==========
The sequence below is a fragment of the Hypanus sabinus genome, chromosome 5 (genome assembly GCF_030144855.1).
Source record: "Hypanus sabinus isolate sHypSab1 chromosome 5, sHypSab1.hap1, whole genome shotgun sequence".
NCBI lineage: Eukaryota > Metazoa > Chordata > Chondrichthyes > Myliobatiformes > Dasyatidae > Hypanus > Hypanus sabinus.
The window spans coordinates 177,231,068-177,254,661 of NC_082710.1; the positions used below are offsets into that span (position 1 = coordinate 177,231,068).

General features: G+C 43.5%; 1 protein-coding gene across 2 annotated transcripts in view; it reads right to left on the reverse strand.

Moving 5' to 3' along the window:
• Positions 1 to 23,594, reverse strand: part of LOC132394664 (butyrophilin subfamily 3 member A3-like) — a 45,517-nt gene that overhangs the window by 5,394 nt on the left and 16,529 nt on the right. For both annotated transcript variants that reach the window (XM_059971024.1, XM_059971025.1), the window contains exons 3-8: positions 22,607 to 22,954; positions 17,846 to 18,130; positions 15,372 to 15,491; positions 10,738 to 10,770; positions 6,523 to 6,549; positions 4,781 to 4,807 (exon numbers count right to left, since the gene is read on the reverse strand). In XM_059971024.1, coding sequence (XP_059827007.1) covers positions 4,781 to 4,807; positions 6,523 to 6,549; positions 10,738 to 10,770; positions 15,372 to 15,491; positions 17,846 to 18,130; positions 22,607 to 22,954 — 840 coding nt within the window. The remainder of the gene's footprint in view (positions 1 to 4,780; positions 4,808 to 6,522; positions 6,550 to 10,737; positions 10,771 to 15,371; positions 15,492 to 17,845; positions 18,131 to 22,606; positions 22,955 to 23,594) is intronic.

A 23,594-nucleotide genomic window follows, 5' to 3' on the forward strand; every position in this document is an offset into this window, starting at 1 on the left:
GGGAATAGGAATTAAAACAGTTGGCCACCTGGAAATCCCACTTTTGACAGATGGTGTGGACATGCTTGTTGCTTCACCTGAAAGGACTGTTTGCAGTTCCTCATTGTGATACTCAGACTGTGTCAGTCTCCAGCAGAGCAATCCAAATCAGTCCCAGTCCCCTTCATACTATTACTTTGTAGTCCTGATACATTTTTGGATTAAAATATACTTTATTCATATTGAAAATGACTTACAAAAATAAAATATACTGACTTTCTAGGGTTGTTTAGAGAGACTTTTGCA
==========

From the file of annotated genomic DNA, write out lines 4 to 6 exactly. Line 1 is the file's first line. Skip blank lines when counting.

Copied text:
The window spans coordinates 177,231,068-177,254,661 of NC_082710.1; the positions used below are offsets into that span (position 1 = coordinate 177,231,068).

General features: G+C 43.5%; 1 protein-coding gene across 2 annotated transcripts in view; it reads right to left on the reverse strand.

Moving 5' to 3' along the window: